Briceland Vineyards: Celebrating 30 Years of Organic Growth

by Andrew Morris, Winemaker

Join us for the Release of our 30th Vintage, Memorial Day Weekend Open House Tasting on Facebook or on our Website

In 1985, my mother Maggie Carey and stepfather Joe Collins founded Briceland Vineyards as a bonded commercial winery.  It grew out of the back to the land movement and their vision to make quality wine with their friends from locally farmed, sustainable/organic grapes and offer it at a fair price so that friends could afford to drink it.  Though the formal beginning of the winery was in 1985, the story starts in the mid 70’s as they experimented with beer making, fruit wines and then home winemaking with grapes.  In 1977, Collins planted vines and started collecting temperature data.  At that time, there were a couple of existing vineyards in the county, but none in commercial production.  Local wisdom was that it was too wet and cold to grow grapes in Humboldt County.  The temperature measurements taken by recording the high and low each day between April 1 and the end of October on our front porch showed that it was slightly warmer in Briceland than Burgundy that same year.  I often joke - “So we all concluded…  I guess you can’t grow grapes in Burgundy either.”

Starting before the winery was commercial in 1983, Collins helped several friends lay out and plant small vineyards on nearby hillsides.  In this article on AppellationAmerica.com, there is more background.  Production started small.  Only a few hundred cases were produced in the early years, most of which came from Lake and Mendocino County Vineyards as we waited for the newly planted Humboldt Vineyards to reach full production.  Several of these early Humboldt Vineyards continue to produce some of our most delicious and well received wines. Slow, steady growth continued until production and sales reached around 1500 cases per year in the early 2000’s.  Since Collins was self employed as an architect, he had the freedom to devote his energy to winemaking when needed and gradually build up production in response to consumer demand.  Supply and demand remained in balance as Collins refined his winemaking and kept a close eye on how his wines were received the market.  This differs from many startups that are pressed by economics to produce large volumes and find a market for them.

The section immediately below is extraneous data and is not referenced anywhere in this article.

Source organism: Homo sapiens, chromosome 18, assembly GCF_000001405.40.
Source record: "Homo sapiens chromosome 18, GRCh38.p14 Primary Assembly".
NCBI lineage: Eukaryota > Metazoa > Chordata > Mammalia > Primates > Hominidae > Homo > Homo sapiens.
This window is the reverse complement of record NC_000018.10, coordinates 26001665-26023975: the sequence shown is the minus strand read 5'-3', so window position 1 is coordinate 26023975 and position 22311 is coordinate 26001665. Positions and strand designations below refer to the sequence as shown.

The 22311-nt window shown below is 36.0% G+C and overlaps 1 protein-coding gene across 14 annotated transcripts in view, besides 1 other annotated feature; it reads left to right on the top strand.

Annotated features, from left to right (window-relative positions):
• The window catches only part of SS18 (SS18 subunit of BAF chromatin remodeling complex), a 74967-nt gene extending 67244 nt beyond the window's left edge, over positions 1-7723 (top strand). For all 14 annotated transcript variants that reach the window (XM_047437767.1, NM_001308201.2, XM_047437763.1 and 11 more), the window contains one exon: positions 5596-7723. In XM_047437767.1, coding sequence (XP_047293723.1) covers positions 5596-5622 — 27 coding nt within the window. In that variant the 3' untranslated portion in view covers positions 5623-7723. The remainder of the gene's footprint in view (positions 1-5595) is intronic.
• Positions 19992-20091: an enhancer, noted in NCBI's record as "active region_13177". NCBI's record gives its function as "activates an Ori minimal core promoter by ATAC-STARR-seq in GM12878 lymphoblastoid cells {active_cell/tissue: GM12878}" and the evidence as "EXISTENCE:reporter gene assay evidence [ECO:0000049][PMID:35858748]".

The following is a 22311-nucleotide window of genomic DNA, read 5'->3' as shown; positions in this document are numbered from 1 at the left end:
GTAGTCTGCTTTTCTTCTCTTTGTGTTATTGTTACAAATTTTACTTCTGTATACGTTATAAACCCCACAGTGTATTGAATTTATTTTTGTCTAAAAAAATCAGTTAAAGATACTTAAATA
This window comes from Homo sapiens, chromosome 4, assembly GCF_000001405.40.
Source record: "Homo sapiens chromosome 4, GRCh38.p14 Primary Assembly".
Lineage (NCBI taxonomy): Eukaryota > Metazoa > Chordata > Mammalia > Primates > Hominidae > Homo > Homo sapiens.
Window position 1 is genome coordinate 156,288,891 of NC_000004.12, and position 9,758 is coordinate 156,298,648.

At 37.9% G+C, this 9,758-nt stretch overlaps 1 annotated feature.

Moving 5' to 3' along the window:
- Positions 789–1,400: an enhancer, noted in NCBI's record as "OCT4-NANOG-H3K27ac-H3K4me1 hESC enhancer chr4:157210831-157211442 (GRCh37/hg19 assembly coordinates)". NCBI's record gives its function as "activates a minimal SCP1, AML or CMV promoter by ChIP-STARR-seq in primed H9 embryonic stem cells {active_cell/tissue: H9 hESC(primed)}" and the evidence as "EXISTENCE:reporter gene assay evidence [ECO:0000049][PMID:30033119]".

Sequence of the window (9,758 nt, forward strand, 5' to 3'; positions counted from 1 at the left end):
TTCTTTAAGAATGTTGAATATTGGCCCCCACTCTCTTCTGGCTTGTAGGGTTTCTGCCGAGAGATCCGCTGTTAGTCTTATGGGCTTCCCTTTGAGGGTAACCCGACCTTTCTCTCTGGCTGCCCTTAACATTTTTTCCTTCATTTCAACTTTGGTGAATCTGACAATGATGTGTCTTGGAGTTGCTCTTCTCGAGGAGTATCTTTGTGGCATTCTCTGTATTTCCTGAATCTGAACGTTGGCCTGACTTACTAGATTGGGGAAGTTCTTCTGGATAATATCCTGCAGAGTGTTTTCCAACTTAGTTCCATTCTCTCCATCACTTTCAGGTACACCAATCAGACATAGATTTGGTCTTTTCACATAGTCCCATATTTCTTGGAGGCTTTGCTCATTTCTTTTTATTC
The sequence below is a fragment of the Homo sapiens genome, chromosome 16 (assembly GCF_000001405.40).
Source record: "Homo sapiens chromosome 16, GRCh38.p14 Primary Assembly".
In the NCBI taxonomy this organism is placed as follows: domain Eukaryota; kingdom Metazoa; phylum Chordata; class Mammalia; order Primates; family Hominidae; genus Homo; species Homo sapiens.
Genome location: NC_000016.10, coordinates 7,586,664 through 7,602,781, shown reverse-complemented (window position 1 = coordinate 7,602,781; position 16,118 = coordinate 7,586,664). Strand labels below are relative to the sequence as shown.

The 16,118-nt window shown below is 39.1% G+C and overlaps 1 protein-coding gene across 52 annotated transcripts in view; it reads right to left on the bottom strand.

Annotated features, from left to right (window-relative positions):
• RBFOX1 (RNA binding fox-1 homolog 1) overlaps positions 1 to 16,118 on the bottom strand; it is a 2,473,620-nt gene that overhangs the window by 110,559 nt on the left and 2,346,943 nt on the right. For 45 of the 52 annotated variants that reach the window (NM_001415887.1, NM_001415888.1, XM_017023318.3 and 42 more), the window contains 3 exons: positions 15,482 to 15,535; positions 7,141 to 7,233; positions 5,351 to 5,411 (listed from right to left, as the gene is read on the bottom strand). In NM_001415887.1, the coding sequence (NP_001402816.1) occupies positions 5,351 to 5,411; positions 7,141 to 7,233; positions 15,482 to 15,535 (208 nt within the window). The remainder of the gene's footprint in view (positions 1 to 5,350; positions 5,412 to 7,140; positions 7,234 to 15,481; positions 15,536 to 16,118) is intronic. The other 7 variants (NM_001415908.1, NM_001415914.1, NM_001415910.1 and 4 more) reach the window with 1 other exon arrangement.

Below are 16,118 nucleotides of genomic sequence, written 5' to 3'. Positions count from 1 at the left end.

In 2008, my wife Rosie and I, along with our daughter Stella, moved up to Southern Humboldt to work in the winery and help Maggie and Joe retire.  I grew up in Briceland at the winery and attended UCSB and UC Davis.  I returned to UC Davis to study winemaking through the Extension Program there before I apprenticed with my folks to learn the ins and outs of Briceland’s winemaking, winery operations, and compliance.  In 2011, Rosie and I began the process of buying the winery and my childhood home from my folks.  Since our first vintage in 1985, Briceland’s wines have earned dozens of awards in prestigious competitions around the state.  In recent years, the Humboldt Pinot Noirs have earned accolades including numerous top reviews and scores ranging from 90-95 points.  

While our list of fans from around the country is growing, the vast majority of our wines are still sold and consumed inside Humboldt County.  On a Tuesday morning, I send out an email to our list of ongoing store and restaurant customers.  There are a few who I need to call.  On Thursday, we load up the truck and it heads north to stock stores and restaurants from Fortuna to McKinleyville, most of which have carried our wines for 20 years or more.  Our strong local reputation supports our growth outside the area.  So do wine review websites like PrinceofPinot.com, and Cellartracker.com.  With the addition of organically grown fruit from the Orleans area in Northeastern Humboldt, our production has increased to around 2000 cases.  With a small increase in outside the area sales, supply and demand remain in balance.

Posted on May 20, 2016 .